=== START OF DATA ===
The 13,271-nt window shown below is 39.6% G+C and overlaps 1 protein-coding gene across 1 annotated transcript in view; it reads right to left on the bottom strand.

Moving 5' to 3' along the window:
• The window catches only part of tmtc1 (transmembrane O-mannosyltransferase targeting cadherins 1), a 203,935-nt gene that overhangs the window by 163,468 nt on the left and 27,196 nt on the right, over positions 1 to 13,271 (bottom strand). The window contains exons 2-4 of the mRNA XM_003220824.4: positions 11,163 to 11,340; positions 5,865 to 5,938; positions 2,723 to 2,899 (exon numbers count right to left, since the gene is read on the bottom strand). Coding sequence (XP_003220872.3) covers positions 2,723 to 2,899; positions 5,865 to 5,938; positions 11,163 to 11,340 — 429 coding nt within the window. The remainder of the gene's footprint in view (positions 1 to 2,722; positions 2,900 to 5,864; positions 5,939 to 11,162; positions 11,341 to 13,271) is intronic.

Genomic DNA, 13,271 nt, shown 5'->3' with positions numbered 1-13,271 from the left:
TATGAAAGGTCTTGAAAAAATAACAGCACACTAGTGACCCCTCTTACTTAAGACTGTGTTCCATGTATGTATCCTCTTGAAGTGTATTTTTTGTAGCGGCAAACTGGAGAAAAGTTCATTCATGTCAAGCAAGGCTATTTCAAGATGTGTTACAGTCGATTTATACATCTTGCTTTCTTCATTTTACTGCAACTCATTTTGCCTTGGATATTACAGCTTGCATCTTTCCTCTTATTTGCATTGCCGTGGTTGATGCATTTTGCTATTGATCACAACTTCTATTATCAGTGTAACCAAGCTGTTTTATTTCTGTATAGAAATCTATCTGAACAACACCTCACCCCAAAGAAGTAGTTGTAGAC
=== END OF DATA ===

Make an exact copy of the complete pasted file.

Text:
The 13,271-nt window shown below is 39.6% G+C and overlaps 1 protein-coding gene across 1 annotated transcript in view; it reads right to left on the bottom strand.

Moving 5' to 3' along the window:
• The window catches only part of tmtc1 (transmembrane O-mannosyltransferase targeting cadherins 1), a 203,935-nt gene that overhangs the window by 163,468 nt on the left and 27,196 nt on the right, over positions 1 to 13,271 (bottom strand). The window contains exons 2-4 of the mRNA XM_003220824.4: positions 11,163 to 11,340; positions 5,865 to 5,938; positions 2,723 to 2,899 (exon numbers count right to left, since the gene is read on the bottom strand). Coding sequence (XP_003220872.3) covers positions 2,723 to 2,899; positions 5,865 to 5,938; positions 11,163 to 11,340 — 429 coding nt within the window. The remainder of the gene's footprint in view (positions 1 to 2,722; positions 2,900 to 5,864; positions 5,939 to 11,162; positions 11,341 to 13,271) is intronic.

Genomic DNA, 13,271 nt, shown 5'->3' with positions numbered 1-13,271 from the left:
TATGAAAGGTCTTGAAAAAATAACAGCACACTAGTGACCCCTCTTACTTAAGACTGTGTTCCATGTATGTATCCTCTTGAAGTGTATTTTTTGTAGCGGCAAACTGGAGAAAAGTTCATTCATGTCAAGCAAGGCTATTTCAAGATGTGTTACAGTCGATTTATACATCTTGCTTTCTTCATTTTACTGCAACTCATTTTGCCTTGGATATTACAGCTTGCATCTTTCCTCTTATTTGCATTGCCGTGGTTGATGCATTTTGCTATTGATCACAACTTCTATTATCAGTGTAACCAAGCTGTTTTATTTCTGTATAGAAATCTATCTGAACAACACCTCACCCCAAAGAAGTAGTTGTAGAC